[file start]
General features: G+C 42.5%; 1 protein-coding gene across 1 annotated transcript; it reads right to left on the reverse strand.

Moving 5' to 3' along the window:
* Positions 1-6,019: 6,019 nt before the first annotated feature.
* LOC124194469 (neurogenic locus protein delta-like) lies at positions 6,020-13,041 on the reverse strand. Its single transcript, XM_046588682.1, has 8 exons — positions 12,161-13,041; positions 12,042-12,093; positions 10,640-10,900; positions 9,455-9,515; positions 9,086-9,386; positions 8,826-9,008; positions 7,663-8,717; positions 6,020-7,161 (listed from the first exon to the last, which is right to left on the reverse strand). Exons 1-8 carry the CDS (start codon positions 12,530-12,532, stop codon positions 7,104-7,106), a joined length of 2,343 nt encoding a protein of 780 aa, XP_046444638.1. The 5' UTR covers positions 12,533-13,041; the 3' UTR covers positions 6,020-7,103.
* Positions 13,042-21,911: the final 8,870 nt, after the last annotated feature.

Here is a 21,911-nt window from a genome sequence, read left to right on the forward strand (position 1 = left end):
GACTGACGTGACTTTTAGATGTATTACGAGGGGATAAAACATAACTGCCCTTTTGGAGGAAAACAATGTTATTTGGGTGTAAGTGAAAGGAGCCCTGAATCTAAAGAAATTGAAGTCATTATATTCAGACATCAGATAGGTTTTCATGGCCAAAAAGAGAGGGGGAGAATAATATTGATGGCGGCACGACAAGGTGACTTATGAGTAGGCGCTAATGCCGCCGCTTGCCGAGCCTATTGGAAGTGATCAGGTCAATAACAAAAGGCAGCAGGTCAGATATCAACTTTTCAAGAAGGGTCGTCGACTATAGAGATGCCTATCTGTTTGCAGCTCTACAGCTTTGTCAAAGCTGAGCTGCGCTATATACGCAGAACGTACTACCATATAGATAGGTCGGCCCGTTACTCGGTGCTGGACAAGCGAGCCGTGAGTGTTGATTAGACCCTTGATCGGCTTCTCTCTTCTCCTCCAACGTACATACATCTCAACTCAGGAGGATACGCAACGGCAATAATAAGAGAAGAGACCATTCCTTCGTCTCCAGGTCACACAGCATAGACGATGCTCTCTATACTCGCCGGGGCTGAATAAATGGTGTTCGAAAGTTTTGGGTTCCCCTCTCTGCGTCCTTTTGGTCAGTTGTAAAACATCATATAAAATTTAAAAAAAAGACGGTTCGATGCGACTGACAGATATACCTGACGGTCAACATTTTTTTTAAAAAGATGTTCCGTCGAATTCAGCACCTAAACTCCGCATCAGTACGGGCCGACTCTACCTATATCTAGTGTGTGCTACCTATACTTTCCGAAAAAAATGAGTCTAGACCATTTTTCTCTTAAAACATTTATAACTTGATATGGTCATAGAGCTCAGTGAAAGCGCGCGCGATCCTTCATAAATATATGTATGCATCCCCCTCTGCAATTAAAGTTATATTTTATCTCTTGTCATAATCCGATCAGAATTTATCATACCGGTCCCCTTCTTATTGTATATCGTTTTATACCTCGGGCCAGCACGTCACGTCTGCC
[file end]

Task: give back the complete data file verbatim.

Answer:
General features: G+C 42.5%; 1 protein-coding gene across 1 annotated transcript; it reads right to left on the reverse strand.

Moving 5' to 3' along the window:
* Positions 1-6,019: 6,019 nt before the first annotated feature.
* LOC124194469 (neurogenic locus protein delta-like) lies at positions 6,020-13,041 on the reverse strand. Its single transcript, XM_046588682.1, has 8 exons — positions 12,161-13,041; positions 12,042-12,093; positions 10,640-10,900; positions 9,455-9,515; positions 9,086-9,386; positions 8,826-9,008; positions 7,663-8,717; positions 6,020-7,161 (listed from the first exon to the last, which is right to left on the reverse strand). Exons 1-8 carry the CDS (start codon positions 12,530-12,532, stop codon positions 7,104-7,106), a joined length of 2,343 nt encoding a protein of 780 aa, XP_046444638.1. The 5' UTR covers positions 12,533-13,041; the 3' UTR covers positions 6,020-7,103.
* Positions 13,042-21,911: the final 8,870 nt, after the last annotated feature.

Here is a 21,911-nt window from a genome sequence, read left to right on the forward strand (position 1 = left end):
GACTGACGTGACTTTTAGATGTATTACGAGGGGATAAAACATAACTGCCCTTTTGGAGGAAAACAATGTTATTTGGGTGTAAGTGAAAGGAGCCCTGAATCTAAAGAAATTGAAGTCATTATATTCAGACATCAGATAGGTTTTCATGGCCAAAAAGAGAGGGGGAGAATAATATTGATGGCGGCACGACAAGGTGACTTATGAGTAGGCGCTAATGCCGCCGCTTGCCGAGCCTATTGGAAGTGATCAGGTCAATAACAAAAGGCAGCAGGTCAGATATCAACTTTTCAAGAAGGGTCGTCGACTATAGAGATGCCTATCTGTTTGCAGCTCTACAGCTTTGTCAAAGCTGAGCTGCGCTATATACGCAGAACGTACTACCATATAGATAGGTCGGCCCGTTACTCGGTGCTGGACAAGCGAGCCGTGAGTGTTGATTAGACCCTTGATCGGCTTCTCTCTTCTCCTCCAACGTACATACATCTCAACTCAGGAGGATACGCAACGGCAATAATAAGAGAAGAGACCATTCCTTCGTCTCCAGGTCACACAGCATAGACGATGCTCTCTATACTCGCCGGGGCTGAATAAATGGTGTTCGAAAGTTTTGGGTTCCCCTCTCTGCGTCCTTTTGGTCAGTTGTAAAACATCATATAAAATTTAAAAAAAAGACGGTTCGATGCGACTGACAGATATACCTGACGGTCAACATTTTTTTTAAAAAGATGTTCCGTCGAATTCAGCACCTAAACTCCGCATCAGTACGGGCCGACTCTACCTATATCTAGTGTGTGCTACCTATACTTTCCGAAAAAAATGAGTCTAGACCATTTTTCTCTTAAAACATTTATAACTTGATATGGTCATAGAGCTCAGTGAAAGCGCGCGCGATCCTTCATAAATATATGTATGCATCCCCCTCTGCAATTAAAGTTATATTTTATCTCTTGTCATAATCCGATCAGAATTTATCATACCGGTCCCCTTCTTATTGTATATCGTTTTATACCTCGGGCCAGCACGTCACGTCTGCC